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Pixar explores more cultural diversity with the music filled “Coco.”

This year we’ll be getting two films from Pixar Animation. One is the surprisingly grim and provocative Cars 3, which got everyone’s attention with that dark teaser trailer. But the other is thankfully an original idea, one that allows Pixar to dive into cultural territory they’ve yet to explore.

Coco follows a 12-year old Mexican boy named Miguel Rivera (voiced by newcomer Anthony Gonzalez). He is part of a family who makes shoes to get by, but has one unbreakable rule: no music allowed in the house. However, a new first look photo from Coco has surfaced showing that Miguel is directly defying that rule, giving into a passion for music that cannot be bottled up.

Here’s the new Coco photo from Entertainment Weekly:

So why does the Rivera family now allow music in the house? Well you can thank Miguel’s great-great-grandmother, Imelda, for that rule. It seems that her husband, who was hell-bent on having a career as a musician, abandoned Imelda, and their family. Now the rule is a staple of the Rivera family, enforced by Miguel’s grandmother, voiced by Renee Victor.

But of course there wouldn’t be a story without Miguel defying this rule. In the photo above, he’s doing so with a guitar that he’s decided to borrow from the tomb of his idol, a late singer named Ernesto de la Cruz, voiced by Benjamin Bratt. This wouldn’t be as big of a deal if it wasn’t Dia de Muertos (the Day of the Dead). Miguel’s borrowing of da la Cruz’s guitar on this day will be the catalyst that sends him into the Land of the Dead, where he’ll meet the relatives who gave the Rivera family a reason to ban music, as well as a skeleton named Hector (voiced by Gael Garcia Bernal) who shows him around.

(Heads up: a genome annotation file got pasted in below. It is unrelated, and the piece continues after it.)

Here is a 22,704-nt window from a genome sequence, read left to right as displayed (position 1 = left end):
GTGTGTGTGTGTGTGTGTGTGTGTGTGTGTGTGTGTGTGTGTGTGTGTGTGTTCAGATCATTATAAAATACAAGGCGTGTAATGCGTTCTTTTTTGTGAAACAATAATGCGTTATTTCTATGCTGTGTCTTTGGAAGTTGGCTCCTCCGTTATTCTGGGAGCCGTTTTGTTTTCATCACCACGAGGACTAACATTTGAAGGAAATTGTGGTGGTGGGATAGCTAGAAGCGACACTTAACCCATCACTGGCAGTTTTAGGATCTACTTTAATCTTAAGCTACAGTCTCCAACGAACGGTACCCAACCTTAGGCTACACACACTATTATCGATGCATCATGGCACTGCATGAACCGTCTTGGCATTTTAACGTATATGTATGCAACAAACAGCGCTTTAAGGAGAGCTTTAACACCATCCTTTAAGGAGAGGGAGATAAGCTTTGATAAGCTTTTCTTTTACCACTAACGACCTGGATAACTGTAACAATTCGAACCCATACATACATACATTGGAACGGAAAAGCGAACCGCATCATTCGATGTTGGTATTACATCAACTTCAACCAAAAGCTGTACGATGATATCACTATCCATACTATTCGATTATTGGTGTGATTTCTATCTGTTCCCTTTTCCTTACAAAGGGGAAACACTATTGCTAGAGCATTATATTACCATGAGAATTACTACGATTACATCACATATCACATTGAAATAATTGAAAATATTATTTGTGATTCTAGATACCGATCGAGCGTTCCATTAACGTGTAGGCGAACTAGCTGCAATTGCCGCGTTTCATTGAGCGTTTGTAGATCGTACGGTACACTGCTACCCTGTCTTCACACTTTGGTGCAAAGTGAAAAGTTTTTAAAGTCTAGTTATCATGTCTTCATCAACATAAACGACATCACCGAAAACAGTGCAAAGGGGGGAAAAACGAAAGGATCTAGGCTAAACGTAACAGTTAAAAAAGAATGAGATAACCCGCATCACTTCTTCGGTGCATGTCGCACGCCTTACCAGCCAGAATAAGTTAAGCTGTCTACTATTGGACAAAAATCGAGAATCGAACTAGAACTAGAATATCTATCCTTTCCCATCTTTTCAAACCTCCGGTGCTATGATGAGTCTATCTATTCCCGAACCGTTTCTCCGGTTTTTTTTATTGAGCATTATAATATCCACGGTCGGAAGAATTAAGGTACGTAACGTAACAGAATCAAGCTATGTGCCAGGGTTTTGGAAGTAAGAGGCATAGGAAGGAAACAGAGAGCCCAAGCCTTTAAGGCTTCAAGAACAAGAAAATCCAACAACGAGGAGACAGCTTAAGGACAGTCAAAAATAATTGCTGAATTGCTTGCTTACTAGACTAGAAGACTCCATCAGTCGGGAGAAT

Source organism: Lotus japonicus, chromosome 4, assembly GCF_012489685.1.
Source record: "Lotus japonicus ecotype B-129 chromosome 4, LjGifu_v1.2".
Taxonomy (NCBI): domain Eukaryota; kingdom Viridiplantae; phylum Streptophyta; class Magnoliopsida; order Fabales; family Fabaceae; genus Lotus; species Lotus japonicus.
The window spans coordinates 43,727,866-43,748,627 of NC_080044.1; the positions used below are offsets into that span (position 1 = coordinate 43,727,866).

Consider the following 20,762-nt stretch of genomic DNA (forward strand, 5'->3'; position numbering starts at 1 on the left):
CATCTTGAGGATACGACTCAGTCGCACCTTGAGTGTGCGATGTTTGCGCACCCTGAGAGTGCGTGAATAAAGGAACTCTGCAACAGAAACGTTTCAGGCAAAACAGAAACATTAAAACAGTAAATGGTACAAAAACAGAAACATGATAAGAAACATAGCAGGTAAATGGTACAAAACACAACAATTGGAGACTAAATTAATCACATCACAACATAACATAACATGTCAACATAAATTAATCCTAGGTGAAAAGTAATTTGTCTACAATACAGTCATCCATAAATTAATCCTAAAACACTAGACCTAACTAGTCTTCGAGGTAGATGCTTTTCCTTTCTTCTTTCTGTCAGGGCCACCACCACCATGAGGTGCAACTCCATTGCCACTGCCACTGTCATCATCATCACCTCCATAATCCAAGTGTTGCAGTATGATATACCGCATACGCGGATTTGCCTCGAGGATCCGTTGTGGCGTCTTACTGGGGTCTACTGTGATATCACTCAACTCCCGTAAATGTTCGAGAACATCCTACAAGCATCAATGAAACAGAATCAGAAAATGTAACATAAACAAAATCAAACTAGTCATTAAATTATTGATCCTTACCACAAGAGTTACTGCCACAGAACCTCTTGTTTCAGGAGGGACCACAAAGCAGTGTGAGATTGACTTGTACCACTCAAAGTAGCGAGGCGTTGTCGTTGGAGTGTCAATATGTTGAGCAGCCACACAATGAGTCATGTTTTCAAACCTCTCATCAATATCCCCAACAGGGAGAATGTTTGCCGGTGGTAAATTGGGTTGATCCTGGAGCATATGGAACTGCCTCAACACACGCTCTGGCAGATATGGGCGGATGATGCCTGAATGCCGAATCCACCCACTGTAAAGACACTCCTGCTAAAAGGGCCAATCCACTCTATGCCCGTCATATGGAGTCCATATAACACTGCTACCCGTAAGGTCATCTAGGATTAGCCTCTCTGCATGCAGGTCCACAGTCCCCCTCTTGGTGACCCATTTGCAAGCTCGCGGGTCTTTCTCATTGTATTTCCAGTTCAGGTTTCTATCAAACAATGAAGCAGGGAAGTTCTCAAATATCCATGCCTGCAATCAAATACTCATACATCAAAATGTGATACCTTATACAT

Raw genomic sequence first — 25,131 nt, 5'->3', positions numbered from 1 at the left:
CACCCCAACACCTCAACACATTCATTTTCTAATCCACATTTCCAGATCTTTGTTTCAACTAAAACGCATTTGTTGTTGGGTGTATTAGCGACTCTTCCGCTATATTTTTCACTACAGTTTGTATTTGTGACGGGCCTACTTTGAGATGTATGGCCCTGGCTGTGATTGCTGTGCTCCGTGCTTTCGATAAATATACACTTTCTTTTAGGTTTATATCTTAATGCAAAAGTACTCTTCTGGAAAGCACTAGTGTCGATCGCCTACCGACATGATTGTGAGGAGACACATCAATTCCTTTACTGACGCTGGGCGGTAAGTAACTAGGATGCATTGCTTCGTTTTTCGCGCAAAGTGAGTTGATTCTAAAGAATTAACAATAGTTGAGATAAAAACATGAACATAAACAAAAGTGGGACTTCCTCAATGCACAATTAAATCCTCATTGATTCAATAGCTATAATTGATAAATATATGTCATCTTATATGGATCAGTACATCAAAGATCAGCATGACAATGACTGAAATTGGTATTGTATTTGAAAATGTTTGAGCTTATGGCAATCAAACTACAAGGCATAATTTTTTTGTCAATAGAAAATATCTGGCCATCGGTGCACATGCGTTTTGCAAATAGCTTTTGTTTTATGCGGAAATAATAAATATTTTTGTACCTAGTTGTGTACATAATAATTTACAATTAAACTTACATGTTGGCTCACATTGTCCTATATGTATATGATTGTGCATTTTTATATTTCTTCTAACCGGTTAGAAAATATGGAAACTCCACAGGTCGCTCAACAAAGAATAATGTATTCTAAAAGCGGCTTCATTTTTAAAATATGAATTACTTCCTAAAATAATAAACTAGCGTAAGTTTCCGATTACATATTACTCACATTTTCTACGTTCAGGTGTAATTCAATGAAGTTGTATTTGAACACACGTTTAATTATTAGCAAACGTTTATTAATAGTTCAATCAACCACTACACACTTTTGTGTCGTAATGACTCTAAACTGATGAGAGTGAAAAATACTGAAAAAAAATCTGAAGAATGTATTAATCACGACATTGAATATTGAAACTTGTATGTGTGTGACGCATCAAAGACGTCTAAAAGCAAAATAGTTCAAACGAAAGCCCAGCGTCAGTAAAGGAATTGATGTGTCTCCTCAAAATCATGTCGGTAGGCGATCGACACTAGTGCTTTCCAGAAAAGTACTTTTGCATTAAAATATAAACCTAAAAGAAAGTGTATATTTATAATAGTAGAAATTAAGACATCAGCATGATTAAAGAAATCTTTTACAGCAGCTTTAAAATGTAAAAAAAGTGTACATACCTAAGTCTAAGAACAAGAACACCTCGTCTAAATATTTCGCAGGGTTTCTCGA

Not only is this a unique Pixar film in that it has their first all-Latino voice cast, but it sounds like their most musical film yet. It’s not a straight-up musical with characters breaking out into song all the time, but music is a huge driving force of the film, and it’s a big part of the story, with plenty of original songs composed for the movie.

The fact that this film is following Moana shows how dedicated Disney is to venturing into various cultures while still crafting a story that people from any ethnic background can enjoy. Director Lee Unkrich says:

This is a story we want to share with the world, but it’s also been particularly important to us that when the Latino community sees the film, that it resonates and it feels like we got it right, and that’s what we’re really trying to do. We all feel the gravity.

Coco will arrive in theaters on November 22, 2017.

[SlashFilm]
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Are you intrigued with the idea behind Coco? Do you like that Pixar has chosen to show greater cultural diversity with some of their films? Is this a good idea for the animation studio to pursue, or should they make a more concerted effort to produce content that is considered mainstream?
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